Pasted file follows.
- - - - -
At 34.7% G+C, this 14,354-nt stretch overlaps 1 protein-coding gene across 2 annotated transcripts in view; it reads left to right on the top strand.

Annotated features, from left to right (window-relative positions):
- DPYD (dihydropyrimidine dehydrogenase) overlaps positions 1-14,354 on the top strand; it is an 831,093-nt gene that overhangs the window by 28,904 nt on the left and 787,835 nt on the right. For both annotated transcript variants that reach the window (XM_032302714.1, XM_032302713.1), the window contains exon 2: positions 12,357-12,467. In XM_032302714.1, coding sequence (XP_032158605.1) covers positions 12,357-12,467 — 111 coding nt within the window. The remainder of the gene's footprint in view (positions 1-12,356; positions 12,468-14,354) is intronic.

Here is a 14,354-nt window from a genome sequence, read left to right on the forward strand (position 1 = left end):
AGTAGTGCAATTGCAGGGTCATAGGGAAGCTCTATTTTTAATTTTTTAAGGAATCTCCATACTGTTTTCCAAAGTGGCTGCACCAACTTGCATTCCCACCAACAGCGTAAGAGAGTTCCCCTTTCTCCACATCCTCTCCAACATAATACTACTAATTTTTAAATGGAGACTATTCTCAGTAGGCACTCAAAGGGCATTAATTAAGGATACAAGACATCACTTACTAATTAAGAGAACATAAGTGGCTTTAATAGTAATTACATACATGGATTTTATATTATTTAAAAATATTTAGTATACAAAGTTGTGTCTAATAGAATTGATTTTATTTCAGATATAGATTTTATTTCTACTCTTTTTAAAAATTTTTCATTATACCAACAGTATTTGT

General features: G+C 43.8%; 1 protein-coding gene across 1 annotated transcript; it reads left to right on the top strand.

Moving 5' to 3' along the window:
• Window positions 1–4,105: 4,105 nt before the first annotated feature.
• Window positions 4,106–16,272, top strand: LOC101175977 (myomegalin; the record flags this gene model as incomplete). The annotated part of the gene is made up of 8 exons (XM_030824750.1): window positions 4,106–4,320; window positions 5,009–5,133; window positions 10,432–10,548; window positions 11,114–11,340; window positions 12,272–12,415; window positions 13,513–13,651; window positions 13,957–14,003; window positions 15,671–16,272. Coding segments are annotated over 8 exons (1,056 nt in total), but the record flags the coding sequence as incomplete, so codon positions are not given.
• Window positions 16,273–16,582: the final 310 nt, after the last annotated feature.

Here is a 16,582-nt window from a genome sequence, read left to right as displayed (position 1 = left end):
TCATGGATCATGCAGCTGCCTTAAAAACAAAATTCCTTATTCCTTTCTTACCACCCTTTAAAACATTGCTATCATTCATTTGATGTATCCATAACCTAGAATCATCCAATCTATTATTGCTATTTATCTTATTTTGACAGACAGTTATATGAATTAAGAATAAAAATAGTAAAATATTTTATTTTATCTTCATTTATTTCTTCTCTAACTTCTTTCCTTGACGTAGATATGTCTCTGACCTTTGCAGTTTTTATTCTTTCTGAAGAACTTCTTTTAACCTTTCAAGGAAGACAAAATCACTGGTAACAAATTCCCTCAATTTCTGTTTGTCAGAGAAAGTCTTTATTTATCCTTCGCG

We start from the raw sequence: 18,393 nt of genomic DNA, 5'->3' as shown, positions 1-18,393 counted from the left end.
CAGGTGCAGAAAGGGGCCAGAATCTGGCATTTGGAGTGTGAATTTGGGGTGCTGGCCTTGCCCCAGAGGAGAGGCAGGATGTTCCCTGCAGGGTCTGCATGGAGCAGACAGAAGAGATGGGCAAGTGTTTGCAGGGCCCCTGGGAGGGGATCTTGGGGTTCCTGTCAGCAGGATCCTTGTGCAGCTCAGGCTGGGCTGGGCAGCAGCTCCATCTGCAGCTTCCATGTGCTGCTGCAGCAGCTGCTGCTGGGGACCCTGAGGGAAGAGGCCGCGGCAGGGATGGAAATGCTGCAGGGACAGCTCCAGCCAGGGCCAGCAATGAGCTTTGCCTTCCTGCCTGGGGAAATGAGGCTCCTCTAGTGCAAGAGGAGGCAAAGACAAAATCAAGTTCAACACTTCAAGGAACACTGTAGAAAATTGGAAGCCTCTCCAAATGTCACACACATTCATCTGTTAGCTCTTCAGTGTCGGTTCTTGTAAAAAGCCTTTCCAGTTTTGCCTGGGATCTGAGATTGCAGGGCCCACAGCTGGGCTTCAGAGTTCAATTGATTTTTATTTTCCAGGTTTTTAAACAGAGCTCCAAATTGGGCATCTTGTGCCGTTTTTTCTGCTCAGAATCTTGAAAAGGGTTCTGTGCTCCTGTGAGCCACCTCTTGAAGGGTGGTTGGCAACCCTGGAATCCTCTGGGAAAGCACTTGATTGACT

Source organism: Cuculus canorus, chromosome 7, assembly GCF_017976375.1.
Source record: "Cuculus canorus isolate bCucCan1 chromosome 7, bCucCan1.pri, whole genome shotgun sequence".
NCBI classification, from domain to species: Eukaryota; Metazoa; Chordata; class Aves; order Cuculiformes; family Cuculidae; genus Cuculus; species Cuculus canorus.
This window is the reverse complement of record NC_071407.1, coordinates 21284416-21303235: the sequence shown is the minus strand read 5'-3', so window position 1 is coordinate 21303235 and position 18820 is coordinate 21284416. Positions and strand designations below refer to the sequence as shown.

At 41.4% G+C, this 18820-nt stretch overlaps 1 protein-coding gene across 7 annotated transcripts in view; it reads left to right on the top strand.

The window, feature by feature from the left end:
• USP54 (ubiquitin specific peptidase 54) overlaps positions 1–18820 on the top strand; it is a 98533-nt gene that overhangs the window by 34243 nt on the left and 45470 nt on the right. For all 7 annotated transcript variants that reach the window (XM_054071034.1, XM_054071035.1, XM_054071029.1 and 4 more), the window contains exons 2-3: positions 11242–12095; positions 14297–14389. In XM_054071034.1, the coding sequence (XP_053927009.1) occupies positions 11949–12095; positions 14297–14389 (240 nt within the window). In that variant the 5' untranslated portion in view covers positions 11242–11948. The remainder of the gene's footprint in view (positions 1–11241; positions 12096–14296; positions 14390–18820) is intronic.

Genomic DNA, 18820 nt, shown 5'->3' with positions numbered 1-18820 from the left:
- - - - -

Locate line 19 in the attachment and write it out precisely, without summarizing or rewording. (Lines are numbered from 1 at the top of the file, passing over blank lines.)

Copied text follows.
At 41.4% G+C, this 18820-nt stretch overlaps 1 protein-coding gene across 7 annotated transcripts in view; it reads left to right on the top strand.